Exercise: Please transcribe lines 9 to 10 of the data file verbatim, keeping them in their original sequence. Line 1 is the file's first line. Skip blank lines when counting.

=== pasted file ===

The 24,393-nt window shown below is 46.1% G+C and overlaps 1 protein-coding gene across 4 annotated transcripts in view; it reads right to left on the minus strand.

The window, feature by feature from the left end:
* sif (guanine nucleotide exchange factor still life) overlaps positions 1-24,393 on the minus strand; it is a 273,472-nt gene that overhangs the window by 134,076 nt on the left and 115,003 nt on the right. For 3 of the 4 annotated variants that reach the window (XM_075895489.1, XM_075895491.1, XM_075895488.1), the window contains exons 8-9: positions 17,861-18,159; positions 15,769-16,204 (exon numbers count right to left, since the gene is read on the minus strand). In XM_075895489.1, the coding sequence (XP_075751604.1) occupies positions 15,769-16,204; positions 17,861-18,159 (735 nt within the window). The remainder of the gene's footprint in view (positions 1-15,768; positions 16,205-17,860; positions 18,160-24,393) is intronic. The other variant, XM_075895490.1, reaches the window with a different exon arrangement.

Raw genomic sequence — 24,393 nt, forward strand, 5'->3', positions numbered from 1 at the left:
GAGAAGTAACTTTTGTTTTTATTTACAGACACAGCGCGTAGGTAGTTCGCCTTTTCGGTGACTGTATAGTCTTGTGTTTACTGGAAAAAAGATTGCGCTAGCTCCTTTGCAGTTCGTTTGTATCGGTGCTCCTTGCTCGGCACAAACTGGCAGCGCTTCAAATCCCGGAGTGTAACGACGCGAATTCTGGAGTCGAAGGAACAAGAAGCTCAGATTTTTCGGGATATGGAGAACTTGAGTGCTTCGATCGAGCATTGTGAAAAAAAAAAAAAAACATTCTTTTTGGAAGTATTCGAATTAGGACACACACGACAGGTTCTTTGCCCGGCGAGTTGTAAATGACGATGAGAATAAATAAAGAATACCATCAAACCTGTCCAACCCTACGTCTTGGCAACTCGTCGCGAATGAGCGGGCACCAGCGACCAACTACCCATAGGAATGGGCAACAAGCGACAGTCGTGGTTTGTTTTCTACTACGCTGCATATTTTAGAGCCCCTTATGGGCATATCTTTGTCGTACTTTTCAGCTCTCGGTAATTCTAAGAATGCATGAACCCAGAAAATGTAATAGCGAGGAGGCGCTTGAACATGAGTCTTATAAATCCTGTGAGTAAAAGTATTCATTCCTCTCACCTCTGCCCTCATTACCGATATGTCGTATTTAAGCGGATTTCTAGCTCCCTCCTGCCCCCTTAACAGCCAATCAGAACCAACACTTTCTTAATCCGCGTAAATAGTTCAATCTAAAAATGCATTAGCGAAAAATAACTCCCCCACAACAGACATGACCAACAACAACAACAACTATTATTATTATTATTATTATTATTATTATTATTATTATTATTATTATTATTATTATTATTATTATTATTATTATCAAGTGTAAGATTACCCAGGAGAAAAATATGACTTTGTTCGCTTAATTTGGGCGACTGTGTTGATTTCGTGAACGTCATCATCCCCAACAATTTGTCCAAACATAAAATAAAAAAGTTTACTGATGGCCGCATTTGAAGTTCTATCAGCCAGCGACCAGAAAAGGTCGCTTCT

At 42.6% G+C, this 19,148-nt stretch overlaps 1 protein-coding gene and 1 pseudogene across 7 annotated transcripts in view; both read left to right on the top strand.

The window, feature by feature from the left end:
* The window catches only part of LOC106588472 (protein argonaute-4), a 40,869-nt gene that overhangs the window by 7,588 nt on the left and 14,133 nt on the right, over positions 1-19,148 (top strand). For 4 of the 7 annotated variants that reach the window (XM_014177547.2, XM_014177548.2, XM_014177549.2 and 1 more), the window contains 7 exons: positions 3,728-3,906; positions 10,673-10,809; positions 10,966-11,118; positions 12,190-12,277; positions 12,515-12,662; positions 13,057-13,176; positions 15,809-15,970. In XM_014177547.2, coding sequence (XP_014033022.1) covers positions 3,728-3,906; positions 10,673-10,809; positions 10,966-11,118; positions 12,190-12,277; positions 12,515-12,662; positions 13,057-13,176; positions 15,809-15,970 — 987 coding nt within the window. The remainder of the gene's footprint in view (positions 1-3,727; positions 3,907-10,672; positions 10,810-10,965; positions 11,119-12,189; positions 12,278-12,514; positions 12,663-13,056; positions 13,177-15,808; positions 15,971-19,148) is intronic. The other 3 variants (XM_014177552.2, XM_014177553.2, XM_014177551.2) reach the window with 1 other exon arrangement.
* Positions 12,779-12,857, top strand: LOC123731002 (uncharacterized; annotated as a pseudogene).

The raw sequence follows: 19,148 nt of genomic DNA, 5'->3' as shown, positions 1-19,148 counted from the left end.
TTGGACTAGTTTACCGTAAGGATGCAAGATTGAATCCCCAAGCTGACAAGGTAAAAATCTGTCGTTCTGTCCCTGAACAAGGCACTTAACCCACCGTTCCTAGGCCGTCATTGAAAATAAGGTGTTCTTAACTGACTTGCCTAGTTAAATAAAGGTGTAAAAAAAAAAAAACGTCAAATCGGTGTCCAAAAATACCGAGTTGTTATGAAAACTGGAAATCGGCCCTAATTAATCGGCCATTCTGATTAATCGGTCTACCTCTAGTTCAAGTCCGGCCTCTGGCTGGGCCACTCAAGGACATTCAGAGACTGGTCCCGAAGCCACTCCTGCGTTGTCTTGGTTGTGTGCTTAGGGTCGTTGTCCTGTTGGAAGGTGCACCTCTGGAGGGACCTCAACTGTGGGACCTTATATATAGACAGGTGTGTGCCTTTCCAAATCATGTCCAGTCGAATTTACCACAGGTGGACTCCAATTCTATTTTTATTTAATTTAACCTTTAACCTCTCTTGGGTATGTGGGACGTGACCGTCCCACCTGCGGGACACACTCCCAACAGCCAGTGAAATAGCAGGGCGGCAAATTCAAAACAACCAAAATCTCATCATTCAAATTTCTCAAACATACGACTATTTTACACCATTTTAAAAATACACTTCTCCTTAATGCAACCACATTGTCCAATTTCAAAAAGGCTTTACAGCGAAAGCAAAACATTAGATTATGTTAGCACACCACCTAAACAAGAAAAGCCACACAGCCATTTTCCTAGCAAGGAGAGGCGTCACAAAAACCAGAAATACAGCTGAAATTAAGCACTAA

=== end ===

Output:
* Positions 12,779-12,857, top strand: LOC123731002 (uncharacterized; annotated as a pseudogene).

The raw sequence follows: 19,148 nt of genomic DNA, 5'->3' as shown, positions 1-19,148 counted from the left end.